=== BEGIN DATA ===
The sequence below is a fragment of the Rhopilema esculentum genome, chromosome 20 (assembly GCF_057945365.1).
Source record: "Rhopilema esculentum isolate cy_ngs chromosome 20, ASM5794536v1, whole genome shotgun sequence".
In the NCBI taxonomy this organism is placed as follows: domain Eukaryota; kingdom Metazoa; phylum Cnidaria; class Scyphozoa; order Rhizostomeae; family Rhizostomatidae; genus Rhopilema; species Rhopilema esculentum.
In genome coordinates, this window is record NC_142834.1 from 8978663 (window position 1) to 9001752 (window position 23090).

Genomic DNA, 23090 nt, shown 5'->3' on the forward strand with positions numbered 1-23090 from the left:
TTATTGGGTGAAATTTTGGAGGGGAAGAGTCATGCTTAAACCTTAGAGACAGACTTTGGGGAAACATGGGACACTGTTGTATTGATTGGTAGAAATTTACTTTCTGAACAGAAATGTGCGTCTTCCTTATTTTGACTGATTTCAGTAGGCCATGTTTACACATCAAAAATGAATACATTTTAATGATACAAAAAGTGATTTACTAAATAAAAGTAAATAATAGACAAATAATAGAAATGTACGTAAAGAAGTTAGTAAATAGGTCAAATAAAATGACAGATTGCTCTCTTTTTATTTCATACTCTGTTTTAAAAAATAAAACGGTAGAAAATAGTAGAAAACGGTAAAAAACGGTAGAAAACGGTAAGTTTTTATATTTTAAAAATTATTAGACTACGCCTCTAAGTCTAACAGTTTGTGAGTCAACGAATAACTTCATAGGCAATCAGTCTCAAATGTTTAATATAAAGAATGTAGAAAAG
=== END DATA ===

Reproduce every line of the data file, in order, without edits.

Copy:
The sequence below is a fragment of the Rhopilema esculentum genome, chromosome 20 (assembly GCF_057945365.1).
Source record: "Rhopilema esculentum isolate cy_ngs chromosome 20, ASM5794536v1, whole genome shotgun sequence".
In the NCBI taxonomy this organism is placed as follows: domain Eukaryota; kingdom Metazoa; phylum Cnidaria; class Scyphozoa; order Rhizostomeae; family Rhizostomatidae; genus Rhopilema; species Rhopilema esculentum.
In genome coordinates, this window is record NC_142834.1 from 8978663 (window position 1) to 9001752 (window position 23090).

Genomic DNA, 23090 nt, shown 5'->3' on the forward strand with positions numbered 1-23090 from the left:
TTATTGGGTGAAATTTTGGAGGGGAAGAGTCATGCTTAAACCTTAGAGACAGACTTTGGGGAAACATGGGACACTGTTGTATTGATTGGTAGAAATTTACTTTCTGAACAGAAATGTGCGTCTTCCTTATTTTGACTGATTTCAGTAGGCCATGTTTACACATCAAAAATGAATACATTTTAATGATACAAAAAGTGATTTACTAAATAAAAGTAAATAATAGACAAATAATAGAAATGTACGTAAAGAAGTTAGTAAATAGGTCAAATAAAATGACAGATTGCTCTCTTTTTATTTCATACTCTGTTTTAAAAAATAAAACGGTAGAAAATAGTAGAAAACGGTAAAAAACGGTAGAAAACGGTAAGTTTTTATATTTTAAAAATTATTAGACTACGCCTCTAAGTCTAACAGTTTGTGAGTCAACGAATAACTTCATAGGCAATCAGTCTCAAATGTTTAATATAAAGAATGTAGAAAAG